International free-from cooking

Founder of her own cookery school, Victoria North takes us on a global journey through exotic, yet readily accessible free-from ingredients and alternatives…


Part of the joy and challenge of cooking and baking free-from is the task of removing our blinkers from Western ingredients. The two big players, entrenched in tradition and industry are wheat and dairy. So much of the food that we prepare here in the Western world is based on these two key ingredients, which is why I often look East for inspiration.

Much of Asian cooking is made without dairy, the simple reason being that in hot climates, dairy is not practical to store or cook with. Butters, cheeses and cream sour very quickly in the heat and, while there are some dishes that make good use of the fermenting process, such as paneer cheese popular in Indian cuisine, dairy is certainly a lesser-used ingredient in these hot, humid climes.

Another key staple, broadly speaking of Asian cuisine, is rice rather than wheat. I was browsing through a Vietnamese cookbook recently and it struck me that the collection of recipes were pretty much all gluten-free. The wheat-based interlopers, for example the wheat baguette used to make Banh mi, is a fairly recent introduction into Vietnamese cuisine, brought by the French colonists to offer a taste of home. Consider rice vermicelli, fresh, flat pho noodles, steamed rice and rice wrappers. All promise a myriad of different dishes without a wheat stalk in sight.


For inspiration to cook with alternative grains, it is worth looking to the African continent. Millet is an ancient African grain and, to this day, still feeds around a third of the global population. It may be used to make breads, or thick savoury porridge and it works beautifully as a side dish – steamed and strewn with daintily chopped vegetables and herbs. Ethiopia is renowned for the delicious flat bread injeera, which is made with a fermented batter using teff flour and used to mop up the juices of a tasty meal, or used as a wrap for lunch on the hop.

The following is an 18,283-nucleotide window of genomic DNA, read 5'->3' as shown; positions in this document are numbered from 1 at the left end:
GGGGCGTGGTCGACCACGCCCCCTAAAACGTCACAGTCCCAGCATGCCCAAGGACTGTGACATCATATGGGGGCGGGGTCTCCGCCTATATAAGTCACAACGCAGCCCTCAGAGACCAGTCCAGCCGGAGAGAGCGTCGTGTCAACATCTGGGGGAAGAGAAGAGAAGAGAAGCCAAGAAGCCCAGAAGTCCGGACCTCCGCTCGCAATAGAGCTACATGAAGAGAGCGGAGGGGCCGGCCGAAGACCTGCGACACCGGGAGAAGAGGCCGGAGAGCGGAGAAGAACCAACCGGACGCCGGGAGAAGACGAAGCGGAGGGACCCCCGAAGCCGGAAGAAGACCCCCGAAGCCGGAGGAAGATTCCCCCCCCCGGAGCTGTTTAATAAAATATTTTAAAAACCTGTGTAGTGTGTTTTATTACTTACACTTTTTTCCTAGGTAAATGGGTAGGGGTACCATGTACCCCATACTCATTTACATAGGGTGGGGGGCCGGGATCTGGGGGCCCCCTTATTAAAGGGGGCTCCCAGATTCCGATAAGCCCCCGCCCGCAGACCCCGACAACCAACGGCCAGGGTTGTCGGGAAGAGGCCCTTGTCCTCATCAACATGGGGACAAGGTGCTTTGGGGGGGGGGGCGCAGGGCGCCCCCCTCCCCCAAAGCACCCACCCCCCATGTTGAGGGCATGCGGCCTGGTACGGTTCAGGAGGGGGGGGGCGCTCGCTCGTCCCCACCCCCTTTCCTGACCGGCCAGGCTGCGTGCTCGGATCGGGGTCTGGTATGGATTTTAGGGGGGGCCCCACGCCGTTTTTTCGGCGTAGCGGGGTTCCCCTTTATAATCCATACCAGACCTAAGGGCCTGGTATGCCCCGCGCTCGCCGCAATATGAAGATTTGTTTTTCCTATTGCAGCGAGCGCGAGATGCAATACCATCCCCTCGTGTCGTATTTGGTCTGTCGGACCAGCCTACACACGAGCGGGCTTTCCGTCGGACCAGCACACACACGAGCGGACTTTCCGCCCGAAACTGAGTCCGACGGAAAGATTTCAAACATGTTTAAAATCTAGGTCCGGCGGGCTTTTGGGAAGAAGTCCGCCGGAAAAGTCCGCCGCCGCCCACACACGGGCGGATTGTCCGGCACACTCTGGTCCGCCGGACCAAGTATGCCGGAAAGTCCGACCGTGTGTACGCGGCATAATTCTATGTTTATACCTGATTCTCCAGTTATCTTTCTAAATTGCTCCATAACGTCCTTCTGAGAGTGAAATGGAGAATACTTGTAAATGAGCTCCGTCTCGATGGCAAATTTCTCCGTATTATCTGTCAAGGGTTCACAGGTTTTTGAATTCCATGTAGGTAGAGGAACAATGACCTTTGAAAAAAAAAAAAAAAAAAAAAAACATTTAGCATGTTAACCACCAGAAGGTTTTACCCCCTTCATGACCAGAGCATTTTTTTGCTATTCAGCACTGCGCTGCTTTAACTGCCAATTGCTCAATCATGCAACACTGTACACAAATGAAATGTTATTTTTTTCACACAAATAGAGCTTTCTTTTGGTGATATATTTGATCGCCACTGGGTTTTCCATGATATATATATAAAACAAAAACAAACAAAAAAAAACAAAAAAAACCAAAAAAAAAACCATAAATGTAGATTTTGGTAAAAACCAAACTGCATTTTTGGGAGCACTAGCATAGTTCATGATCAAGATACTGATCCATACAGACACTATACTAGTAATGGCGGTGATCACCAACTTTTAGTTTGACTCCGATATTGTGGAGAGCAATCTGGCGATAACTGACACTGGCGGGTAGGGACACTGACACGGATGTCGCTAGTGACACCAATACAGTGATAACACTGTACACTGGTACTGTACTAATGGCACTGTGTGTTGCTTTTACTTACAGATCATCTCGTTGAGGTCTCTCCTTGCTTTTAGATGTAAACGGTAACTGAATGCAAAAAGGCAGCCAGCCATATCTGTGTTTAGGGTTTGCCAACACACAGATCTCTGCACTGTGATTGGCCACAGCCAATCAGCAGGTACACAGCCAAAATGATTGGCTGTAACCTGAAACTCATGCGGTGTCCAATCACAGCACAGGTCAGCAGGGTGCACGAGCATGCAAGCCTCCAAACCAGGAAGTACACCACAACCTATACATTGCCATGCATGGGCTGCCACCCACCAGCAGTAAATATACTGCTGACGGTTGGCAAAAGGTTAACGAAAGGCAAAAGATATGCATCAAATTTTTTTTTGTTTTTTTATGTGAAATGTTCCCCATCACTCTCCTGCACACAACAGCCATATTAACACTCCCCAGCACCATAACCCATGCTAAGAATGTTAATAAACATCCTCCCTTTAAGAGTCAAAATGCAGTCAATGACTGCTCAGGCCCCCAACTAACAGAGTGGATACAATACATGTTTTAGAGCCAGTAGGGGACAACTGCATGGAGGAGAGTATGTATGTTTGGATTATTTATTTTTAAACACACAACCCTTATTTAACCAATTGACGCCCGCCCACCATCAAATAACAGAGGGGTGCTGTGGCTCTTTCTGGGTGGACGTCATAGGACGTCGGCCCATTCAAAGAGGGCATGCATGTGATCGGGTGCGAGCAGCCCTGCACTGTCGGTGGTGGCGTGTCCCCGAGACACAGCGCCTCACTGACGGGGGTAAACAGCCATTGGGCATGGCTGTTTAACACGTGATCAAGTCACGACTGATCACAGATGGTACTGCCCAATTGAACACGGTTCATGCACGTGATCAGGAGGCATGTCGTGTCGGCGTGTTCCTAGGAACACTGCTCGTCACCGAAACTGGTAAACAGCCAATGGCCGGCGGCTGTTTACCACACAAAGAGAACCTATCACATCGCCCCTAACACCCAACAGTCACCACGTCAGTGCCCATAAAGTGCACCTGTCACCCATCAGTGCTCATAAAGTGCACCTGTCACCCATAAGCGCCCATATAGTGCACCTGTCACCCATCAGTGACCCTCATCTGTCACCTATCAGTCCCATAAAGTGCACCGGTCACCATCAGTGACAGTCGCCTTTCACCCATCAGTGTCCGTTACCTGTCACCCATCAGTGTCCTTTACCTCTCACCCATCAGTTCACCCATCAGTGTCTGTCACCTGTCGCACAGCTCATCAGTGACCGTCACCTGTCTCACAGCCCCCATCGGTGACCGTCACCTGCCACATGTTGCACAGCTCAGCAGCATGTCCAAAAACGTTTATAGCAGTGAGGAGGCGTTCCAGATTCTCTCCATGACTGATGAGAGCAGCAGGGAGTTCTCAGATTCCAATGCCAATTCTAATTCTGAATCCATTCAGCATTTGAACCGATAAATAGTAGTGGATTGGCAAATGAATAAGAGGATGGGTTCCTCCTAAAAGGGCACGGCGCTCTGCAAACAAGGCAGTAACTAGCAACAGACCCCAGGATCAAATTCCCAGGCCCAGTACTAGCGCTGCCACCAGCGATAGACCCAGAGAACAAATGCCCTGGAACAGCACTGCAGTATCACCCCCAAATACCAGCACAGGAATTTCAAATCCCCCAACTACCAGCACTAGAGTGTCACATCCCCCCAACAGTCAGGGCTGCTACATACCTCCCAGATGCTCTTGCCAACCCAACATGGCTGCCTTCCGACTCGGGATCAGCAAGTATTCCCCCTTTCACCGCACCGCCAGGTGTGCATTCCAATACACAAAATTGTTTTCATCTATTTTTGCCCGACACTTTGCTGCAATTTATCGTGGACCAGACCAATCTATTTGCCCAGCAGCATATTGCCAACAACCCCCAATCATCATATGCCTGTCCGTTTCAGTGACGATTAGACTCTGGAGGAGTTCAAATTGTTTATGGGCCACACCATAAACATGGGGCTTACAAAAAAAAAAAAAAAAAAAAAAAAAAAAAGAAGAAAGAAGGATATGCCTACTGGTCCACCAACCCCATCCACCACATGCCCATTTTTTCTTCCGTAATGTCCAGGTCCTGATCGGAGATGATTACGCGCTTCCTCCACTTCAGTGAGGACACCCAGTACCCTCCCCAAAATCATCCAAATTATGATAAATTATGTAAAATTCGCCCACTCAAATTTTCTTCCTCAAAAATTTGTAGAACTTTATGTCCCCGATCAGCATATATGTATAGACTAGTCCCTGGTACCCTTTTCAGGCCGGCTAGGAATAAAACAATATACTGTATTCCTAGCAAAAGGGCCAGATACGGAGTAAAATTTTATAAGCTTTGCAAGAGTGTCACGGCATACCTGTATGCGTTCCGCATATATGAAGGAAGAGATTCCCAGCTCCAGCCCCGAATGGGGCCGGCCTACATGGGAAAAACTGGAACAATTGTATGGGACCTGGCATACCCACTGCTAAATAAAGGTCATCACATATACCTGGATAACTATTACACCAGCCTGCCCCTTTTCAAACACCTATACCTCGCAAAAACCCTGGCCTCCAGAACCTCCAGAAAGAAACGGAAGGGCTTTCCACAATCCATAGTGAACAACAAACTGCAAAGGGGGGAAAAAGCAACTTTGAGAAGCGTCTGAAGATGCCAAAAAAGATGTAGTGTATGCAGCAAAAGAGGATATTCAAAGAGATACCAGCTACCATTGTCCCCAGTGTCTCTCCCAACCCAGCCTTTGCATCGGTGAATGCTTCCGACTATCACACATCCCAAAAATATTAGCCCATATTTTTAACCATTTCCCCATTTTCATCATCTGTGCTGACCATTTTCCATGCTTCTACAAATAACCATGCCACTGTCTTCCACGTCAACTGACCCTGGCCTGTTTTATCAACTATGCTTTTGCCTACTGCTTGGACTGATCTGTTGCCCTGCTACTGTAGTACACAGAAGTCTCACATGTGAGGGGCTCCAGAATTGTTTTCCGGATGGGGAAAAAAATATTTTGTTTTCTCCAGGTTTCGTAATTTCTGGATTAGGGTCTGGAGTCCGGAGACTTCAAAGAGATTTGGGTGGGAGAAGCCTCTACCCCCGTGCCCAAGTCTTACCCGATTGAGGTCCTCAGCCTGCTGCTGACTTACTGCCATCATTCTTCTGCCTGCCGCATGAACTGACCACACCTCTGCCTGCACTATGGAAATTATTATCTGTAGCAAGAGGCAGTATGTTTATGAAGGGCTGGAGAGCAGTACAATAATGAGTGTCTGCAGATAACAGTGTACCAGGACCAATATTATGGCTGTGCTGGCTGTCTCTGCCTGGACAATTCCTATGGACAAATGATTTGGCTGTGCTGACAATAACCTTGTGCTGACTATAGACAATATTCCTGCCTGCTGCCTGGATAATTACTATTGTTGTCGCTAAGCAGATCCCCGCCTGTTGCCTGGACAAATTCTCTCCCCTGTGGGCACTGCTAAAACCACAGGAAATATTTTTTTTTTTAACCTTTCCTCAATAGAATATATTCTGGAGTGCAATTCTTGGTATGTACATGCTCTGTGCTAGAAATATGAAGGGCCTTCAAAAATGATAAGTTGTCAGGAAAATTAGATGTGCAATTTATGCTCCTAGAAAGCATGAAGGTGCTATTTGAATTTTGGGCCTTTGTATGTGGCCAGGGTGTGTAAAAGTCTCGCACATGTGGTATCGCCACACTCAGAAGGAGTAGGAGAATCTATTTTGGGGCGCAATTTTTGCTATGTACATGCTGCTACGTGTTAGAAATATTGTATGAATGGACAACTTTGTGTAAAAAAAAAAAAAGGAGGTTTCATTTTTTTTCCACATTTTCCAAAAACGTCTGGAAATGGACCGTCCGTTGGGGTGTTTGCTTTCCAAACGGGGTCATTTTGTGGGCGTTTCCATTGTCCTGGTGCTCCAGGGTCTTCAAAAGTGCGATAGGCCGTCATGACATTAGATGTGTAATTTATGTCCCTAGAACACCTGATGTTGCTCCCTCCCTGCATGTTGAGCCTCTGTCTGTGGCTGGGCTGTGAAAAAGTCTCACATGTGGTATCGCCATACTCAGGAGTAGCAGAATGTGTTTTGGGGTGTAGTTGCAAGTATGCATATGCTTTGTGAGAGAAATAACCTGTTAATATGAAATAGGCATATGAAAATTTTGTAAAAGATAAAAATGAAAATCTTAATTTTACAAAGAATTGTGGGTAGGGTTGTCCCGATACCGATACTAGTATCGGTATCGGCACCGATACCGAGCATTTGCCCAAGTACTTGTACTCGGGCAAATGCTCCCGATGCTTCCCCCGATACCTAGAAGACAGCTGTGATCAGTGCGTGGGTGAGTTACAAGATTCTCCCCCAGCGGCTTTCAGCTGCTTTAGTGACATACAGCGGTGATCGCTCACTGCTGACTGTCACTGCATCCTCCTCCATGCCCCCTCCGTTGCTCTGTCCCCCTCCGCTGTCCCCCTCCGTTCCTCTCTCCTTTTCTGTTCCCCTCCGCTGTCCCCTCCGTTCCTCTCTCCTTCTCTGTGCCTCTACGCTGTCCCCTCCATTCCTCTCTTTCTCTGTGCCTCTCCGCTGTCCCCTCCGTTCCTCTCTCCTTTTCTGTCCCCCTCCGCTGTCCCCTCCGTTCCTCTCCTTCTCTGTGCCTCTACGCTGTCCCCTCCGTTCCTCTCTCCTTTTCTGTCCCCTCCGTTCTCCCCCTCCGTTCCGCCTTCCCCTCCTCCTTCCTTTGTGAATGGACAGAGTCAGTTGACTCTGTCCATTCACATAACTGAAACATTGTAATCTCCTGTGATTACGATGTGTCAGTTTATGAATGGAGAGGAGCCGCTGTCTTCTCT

Shifting our gaze to the Andean regions of South America, quinoa springs to mind. Not strictly a grain, it is in fact a seed and may be used as both whole and ground into flour. The beauty of quinoa for those following a free-from diet is that while it is certainly gluten-free, it is bountiful in its content of essential amino acids which may often be missing from a vegan diet. And, staying in the southern hemisphere, consider the corn harvest. A staple in Mexican cooking, tortillas are made with masa harina, a very finely milled cornflour. Cremita de Maiz is a cornmeal based porridge often enjoyed at breakfast in Puerto Rico and a great alternative to our oat-based porridge here in the UK.

To finish our whistle-stop tour of global free-from cuisine, let’s go to Italy. Italy makes great use of corn polenta, so versatile as I demonstrate in my open polenta lasagne recipe (right). Polenta also makes for great croutons – cooked, set, cut into cubes, tossed in olive oil and lightly sautéed. However, it was in a tiny pasteleria Italian bakery in Puglia that I recall having a light-bulb moment of baking gluten-free. The majority of the beautifully presented patisserie found in the glamorous glass cabinets was made with almond – not wheat – flour, as almonds are so prolific in the southern areas of Italy. Unwittingly, I had found myself in a gluten-free heaven where fantastic food was being made that just so happened to be gluten-free as well. Perfect.

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